Time to rethink how the Impact Assessment Act weighs climate concerns

Canada’s regulatory review process can do a lot of things. Policing future climate emissions doesn’t need to be one of them.

Streamlining Canada’s regulatory review process — the reviews, permits, and approvals required before a major project can go ahead — will be crucial to building clean growth projects at the speed and scale necessary to achieve the country’s climate and economic objectives. The Canadian Climate Institute has set out to explore this challenge, focusing on how to create a regulatory review system for clean growth initiatives that is both efficient enough to speed-up competitive, transition-accelerating projects and effective enough to allow for public input, meaningful engagement with Indigenous Peoples, and environmental protection.

A central question in this research is how to streamline projects that will accelerate and enable the clean energy transition — the battery plants, solar installations, lithium mines, and geothermal drilling sites that will power our future prosperity. 

As we continue to advance this research, however, the evidence is pointing to an unexpected conclusion: while reducing heat-trapping pollution from all sectors is paramount to Canada’s climate commitments and long-term competitiveness, Canada’s regulatory review process is simply not the best tool for enforcing Canada’s climate targets at the project level.   

Streamlining the regulatory review process

We recently published a series of papers identifying ways to effectively streamline the regulatory review process for clean growth projects, including harnessing the power of strategic assessments, fast-tracking certain low-impact clean energy projects, and drawing on lessons from recent permitting reforms in New York and California. All of this research focuses on how to accelerate low-carbon projects through the regulatory review process.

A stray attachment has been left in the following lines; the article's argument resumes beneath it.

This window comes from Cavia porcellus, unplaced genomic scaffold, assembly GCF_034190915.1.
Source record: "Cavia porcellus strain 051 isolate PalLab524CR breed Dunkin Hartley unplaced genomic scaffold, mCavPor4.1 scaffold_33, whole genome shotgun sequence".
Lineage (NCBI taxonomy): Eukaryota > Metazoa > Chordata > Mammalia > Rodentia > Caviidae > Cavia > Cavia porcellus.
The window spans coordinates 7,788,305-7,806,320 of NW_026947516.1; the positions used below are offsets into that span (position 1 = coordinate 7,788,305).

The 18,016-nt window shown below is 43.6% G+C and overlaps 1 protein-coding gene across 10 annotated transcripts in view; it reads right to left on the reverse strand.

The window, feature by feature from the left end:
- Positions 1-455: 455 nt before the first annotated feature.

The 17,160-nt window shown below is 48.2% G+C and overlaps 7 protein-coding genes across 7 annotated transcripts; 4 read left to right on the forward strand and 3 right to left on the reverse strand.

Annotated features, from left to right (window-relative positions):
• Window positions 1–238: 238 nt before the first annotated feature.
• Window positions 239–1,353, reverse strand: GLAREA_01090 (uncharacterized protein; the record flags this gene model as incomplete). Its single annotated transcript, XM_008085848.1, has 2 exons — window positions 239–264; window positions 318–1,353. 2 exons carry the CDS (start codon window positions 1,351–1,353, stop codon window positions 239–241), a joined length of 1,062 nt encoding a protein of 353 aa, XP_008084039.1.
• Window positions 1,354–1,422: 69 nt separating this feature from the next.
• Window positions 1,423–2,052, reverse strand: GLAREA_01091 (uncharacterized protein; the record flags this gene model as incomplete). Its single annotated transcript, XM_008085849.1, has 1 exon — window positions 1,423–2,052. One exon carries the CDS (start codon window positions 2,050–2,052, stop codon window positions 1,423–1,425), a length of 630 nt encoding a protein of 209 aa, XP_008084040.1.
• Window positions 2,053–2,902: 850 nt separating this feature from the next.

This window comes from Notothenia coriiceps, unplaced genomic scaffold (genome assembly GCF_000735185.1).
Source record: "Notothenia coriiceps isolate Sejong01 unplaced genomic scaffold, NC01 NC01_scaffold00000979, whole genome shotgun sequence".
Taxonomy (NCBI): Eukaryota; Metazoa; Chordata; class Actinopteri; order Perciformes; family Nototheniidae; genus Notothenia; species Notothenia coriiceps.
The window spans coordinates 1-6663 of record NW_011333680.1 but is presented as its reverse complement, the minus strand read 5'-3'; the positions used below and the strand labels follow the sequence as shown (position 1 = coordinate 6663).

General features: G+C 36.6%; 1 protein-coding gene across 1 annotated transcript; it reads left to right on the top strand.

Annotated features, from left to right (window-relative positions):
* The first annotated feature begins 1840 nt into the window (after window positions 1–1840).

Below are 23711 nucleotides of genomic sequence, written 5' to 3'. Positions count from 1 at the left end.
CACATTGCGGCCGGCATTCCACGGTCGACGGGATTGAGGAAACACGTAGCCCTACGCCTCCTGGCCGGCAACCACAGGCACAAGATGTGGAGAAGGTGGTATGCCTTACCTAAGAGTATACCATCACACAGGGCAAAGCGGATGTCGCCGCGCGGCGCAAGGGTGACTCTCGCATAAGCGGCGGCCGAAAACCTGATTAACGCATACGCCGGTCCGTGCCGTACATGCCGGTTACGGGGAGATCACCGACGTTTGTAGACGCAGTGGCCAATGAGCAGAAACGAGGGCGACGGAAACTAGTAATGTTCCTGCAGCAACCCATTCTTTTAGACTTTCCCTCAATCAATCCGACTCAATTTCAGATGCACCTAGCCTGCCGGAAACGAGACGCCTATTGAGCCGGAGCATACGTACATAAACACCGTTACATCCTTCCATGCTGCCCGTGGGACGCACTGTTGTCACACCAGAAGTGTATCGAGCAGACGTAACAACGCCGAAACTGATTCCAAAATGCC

One challenge these papers did not address, however, is the growing regional opposition over federal authority to regulate project approvals for emissions-intensive projects, such as major energy and mining projects, that threaten Canada’s climate commitments. This political tug-of-war recently saw the Supreme Court deem parts of the 2019 Impact Assessment Act unconstitutional, and the conflict as a whole has left a cloud of uncertainty over the entire regulatory review process that threatens the build-out of all projects.

This raises a big-picture question: Is Canada expecting too much of its regulatory review system? Our research suggests case-by-case impact assessments may not be the best way to determine whether and how new projects will comply with Canada’s legislated emissions reduction pathways. Instead, overarching policies and regulations like industrial carbon pricing and the recently announced oil and gas emissions cap are much better positioned to ensure development of projects within various sectors is compatible with Canada’s climate goals.